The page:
Oneota Expansion and Ethnogenesis on the Eastern Great Plains
The late 1200s and 1300s saw substantial population shifts in the eastern Plains and Midwest. These occurred in the context of profound sociopolitical and demographic changes, particularly the political decline and depopulation of Cahokia, and regional climatic variation, including significant changes in northern hemisphere temperatures and severe regional droughts. Oneota groups expanded into the east-central Great Plains during this time, at the same time that indigenous Plains farmers abandoned the western parts of their ranges and moved east. Interactions between these groups remain poorly understood and likely varied in time and space. However, a series of sites in northeastern Nebraska show blended patterns of ceramic design suggesting that they may have lived side by side in at least some areas, interacting face-to-face and forming new communities with distinct identities. The assemblage from the Lynch Site (25BD1) includes classic Oneota shell-tempered pottery that is likely imported, classic Oneota and Central Plains Tradition pots made locally, and pots that blend elements of Oneota and CPT styles. We present data on inter-household variation in pottery derived from excavations at Lynch in 1936 and 1959 and consider some of the implications of these data for community formation.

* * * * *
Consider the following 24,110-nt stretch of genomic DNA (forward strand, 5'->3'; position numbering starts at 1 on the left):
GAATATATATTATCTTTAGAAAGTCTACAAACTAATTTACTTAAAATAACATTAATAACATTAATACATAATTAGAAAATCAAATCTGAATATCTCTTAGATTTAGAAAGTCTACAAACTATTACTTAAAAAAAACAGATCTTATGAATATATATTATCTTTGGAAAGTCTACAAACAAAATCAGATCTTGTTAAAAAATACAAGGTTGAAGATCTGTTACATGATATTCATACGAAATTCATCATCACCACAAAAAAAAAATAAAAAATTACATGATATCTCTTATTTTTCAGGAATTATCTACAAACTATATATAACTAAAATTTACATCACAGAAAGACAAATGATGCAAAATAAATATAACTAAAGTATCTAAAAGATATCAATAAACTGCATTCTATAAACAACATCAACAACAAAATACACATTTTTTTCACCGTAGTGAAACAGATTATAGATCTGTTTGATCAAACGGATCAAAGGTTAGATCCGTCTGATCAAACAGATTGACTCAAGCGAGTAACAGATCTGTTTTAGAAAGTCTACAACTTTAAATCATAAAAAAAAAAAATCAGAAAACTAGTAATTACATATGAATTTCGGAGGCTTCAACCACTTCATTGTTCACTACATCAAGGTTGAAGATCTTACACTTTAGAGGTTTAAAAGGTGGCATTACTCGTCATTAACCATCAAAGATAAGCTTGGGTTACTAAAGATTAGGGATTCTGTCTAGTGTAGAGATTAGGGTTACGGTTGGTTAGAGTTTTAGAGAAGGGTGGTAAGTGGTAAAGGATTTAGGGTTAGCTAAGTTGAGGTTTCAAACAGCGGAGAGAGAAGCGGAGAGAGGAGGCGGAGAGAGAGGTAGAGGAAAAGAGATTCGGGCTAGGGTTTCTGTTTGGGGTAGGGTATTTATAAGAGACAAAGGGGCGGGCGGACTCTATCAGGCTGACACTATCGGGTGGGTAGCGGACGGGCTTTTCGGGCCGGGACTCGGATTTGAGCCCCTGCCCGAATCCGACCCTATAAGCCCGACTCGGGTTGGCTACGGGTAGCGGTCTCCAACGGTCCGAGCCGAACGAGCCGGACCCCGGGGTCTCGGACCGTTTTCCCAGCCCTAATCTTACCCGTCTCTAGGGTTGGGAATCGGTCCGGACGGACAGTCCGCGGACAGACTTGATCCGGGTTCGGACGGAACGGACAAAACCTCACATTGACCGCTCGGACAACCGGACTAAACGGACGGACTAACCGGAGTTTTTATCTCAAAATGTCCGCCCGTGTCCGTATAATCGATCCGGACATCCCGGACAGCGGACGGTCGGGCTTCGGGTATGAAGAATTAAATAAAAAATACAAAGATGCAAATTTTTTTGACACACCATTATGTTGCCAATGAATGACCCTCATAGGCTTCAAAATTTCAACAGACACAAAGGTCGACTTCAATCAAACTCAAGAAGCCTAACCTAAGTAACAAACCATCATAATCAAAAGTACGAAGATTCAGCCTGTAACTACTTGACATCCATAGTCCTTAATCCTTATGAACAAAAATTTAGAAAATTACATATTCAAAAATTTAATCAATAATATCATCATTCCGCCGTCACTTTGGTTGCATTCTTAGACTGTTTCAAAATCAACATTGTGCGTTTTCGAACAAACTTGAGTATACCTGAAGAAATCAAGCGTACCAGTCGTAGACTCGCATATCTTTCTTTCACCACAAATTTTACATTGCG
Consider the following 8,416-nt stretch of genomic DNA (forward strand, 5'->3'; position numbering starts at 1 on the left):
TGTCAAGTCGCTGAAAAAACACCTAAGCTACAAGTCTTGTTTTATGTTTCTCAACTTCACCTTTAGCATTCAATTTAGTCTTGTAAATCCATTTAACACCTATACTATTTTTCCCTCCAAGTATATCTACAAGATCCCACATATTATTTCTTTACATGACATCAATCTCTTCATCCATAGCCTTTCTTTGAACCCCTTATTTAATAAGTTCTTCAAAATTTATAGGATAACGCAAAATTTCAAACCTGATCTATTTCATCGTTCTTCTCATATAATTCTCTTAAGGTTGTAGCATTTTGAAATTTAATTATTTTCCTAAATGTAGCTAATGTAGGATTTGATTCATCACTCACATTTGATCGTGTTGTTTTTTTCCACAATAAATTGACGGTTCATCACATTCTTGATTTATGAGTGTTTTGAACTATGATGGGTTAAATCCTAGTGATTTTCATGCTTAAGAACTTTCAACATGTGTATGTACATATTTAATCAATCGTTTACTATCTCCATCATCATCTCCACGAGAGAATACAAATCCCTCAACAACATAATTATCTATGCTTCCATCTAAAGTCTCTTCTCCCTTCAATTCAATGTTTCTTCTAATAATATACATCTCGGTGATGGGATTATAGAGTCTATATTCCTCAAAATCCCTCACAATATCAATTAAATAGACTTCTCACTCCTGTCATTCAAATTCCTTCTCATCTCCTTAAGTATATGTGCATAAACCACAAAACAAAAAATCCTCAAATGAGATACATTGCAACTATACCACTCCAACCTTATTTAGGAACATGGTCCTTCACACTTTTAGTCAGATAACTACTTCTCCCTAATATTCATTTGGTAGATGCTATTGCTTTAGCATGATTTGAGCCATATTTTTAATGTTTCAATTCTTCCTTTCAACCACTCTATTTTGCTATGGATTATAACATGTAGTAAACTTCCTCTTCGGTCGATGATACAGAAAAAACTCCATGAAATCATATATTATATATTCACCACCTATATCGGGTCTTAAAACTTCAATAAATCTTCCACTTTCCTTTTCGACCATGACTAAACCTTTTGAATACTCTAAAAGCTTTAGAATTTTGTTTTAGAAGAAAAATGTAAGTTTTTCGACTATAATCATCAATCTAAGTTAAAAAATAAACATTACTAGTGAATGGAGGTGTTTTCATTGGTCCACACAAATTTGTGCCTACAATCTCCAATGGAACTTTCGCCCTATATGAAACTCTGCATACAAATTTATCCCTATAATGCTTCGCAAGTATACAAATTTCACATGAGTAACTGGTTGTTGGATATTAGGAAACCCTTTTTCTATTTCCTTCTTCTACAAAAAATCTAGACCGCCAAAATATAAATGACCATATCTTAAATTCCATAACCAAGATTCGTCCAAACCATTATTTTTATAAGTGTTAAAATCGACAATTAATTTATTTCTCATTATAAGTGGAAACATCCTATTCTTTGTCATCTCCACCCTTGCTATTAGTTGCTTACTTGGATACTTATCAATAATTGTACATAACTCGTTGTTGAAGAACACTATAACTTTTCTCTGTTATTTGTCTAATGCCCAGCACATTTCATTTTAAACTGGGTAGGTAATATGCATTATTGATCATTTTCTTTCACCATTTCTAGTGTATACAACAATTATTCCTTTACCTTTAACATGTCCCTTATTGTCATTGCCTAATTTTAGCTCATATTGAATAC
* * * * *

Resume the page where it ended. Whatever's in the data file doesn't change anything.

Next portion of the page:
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Oneota Expansion and Ethnogenesis on the Eastern Great Plains. Douglas Bamforth, Kristen Carlson. Presented at The 82nd Annual Meeting of the Society for American Archaeology, Washington, DC. 2018 ( tDAR id: 443444)
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Abstract Id(s): 22210